Bill Hajt

Bill Hajt

Buffalo Sabres Defenseman

Team success in the National Hockey League hinges not only on the eye-catching feats of star players, but also on the steady, often unnoticed contributions of less heralded members of the 20-man roster. During his 14 years as a Buffalo Sabre, Bill Hajt fulfilled the role of consummate team player from his position on the blueline, to a degree perhaps unparalleled in team history.

Hajt was the Sabres’ third-round pick in the 1971 amateur draft, behind long-time Sabre teammates Rick Martin and Craig Ramsay. In his initial pro-season, 1972-73, he helped spark the Sabre’s American Hockey League affiliate, the Cincinnati Swords, to the Calder Cup Championship. After 66 games with the Swords the following season, Hajt landed in Buffalo in 1974-75 as a defensive key to a squad generally considered the Sabres’ best ever, a squad which fell only two games shy of a Stanley Cup Championship.

Hajt steadied the Sabres’ backline for 13 additional seasons as an old-school “stay-at-home” defenseman. He seldom rushed the puck in the fashion of many defensemen of the times, and his style of play was not calculated to bring the fans out of their seats with wild applause. His positive contributions were too subtle, too routine for most fans to appreciate. For instance, Bill used his size and strength not to punish opposing forwards with thunderous body checks, but to steer them away from the goal area while stripping the puck. While not a frequent shot-blocker, Hajt was always in position to make the smart, safe play. Hajt’s steady, reliable manner gave his defense partners the confidence to take chances, secure in the knowledge that the dependable, “defenseman’s defenseman” would cover up.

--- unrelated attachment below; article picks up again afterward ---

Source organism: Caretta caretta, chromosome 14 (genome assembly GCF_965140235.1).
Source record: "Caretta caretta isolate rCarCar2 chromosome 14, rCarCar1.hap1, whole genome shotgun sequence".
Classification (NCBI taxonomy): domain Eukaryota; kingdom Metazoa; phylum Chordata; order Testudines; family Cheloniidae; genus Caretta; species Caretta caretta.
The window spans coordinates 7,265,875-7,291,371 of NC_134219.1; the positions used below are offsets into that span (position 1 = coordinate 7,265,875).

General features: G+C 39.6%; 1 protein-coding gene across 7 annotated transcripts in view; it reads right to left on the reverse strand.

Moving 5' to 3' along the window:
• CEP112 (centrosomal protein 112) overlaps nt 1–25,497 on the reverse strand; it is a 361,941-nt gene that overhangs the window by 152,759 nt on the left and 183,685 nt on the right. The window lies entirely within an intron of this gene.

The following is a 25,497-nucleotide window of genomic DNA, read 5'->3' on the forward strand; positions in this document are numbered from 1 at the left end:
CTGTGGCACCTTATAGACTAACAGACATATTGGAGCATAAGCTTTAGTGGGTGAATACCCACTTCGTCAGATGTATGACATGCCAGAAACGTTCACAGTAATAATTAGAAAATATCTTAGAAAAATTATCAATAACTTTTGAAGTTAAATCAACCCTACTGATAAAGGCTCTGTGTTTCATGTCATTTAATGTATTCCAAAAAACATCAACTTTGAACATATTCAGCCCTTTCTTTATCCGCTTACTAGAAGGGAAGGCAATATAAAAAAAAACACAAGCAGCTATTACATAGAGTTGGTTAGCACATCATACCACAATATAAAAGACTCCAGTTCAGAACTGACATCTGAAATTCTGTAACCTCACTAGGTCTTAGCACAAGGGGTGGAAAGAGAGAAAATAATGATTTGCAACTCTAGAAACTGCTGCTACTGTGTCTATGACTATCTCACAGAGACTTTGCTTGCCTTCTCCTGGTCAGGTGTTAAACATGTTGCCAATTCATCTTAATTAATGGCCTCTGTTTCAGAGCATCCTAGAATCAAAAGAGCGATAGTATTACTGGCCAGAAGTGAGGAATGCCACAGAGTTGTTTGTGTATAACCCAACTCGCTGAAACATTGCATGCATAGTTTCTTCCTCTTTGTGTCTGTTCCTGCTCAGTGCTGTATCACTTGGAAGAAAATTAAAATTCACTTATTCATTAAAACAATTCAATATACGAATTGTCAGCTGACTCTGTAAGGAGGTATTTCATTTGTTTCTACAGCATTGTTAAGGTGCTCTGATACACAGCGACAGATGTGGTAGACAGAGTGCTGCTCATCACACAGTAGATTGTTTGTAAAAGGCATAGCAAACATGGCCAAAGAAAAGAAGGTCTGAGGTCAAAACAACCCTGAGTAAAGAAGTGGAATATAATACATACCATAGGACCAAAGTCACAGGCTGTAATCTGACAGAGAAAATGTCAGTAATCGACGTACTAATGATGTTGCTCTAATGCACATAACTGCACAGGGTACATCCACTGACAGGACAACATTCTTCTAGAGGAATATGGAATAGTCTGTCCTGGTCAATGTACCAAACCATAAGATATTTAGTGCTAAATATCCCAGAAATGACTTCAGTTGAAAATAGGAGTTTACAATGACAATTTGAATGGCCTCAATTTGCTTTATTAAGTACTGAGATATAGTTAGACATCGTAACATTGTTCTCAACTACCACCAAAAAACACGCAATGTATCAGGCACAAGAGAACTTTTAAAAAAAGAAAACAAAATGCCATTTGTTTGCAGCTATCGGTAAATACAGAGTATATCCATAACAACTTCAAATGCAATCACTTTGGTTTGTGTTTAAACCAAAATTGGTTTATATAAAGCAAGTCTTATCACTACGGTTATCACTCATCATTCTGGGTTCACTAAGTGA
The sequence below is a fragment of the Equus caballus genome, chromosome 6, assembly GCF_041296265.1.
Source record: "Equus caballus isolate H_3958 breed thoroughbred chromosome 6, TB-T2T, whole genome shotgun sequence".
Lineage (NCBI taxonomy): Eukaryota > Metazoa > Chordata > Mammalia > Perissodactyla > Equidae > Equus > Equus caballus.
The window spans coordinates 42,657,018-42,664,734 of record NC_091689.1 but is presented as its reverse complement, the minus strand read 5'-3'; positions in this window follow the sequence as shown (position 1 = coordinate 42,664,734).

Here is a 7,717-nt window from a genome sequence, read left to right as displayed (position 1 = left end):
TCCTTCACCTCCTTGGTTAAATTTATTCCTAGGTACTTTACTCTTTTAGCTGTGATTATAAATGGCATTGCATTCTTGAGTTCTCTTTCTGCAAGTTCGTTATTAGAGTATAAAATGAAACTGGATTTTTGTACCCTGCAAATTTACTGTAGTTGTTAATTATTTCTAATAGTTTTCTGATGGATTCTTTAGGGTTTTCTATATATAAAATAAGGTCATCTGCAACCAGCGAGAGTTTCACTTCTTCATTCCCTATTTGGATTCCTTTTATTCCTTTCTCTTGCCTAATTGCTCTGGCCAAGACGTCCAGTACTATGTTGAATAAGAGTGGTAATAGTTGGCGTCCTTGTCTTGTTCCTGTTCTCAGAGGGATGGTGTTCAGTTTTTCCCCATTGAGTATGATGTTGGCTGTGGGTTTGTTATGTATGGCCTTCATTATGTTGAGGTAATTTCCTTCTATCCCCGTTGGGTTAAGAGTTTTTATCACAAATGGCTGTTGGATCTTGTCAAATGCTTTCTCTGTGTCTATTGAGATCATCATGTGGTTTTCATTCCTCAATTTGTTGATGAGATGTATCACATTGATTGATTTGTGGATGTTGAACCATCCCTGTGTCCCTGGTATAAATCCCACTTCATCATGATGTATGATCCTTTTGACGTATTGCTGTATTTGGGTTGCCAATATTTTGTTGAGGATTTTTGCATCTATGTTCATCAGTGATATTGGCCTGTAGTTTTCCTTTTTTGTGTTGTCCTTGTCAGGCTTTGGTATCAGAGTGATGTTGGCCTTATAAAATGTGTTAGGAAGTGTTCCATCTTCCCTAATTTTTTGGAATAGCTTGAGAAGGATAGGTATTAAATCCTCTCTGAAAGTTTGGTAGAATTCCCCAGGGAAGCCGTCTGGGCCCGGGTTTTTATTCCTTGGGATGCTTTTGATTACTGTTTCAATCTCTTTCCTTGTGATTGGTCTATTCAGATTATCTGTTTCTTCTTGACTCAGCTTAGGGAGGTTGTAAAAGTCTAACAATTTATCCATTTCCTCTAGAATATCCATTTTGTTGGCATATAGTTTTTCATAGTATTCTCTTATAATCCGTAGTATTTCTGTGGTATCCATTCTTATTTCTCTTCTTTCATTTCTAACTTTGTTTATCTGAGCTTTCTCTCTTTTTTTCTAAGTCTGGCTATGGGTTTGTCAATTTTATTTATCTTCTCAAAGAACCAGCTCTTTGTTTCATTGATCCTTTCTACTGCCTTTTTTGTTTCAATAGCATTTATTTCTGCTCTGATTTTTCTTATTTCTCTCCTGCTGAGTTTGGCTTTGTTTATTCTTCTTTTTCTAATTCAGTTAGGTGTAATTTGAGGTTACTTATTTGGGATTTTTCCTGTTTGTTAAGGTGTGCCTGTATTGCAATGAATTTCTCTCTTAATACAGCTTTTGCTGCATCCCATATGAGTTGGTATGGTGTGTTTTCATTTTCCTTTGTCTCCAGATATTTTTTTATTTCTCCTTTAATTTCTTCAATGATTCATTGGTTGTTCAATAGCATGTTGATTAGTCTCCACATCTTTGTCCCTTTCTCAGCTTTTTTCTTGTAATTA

Later in his career, Hajt’s experience benefitted a crop of younger defensemen. Bill’s increased age led not to less playing time, but to increased taps on the shoulder from coaches such as Scotty Bowman, who appreciated the importance of strong defense to winning teams. If Hajt was underappreciated by the fans, such was not the case with the media, who selected Bill as the Sabres’ Unsung Hero in 1974-75 and 1979-80, nor with NHL coaches who selected Bill as an All-Star in 1980-81 and 1984-85.

With career totals of 854 games (second among Sabre defensemen to Mike Ramsay, and fourth for the team overall), 42 goals and 202 points (7th among Sabre defensemen), Hajt’s place in Sabre history is secure. Tonight, the fans of Buffalo solidify Bill’s standing among the City’s sports greats by welcoming him into the Greater Buffalo Sports Hall of Fame.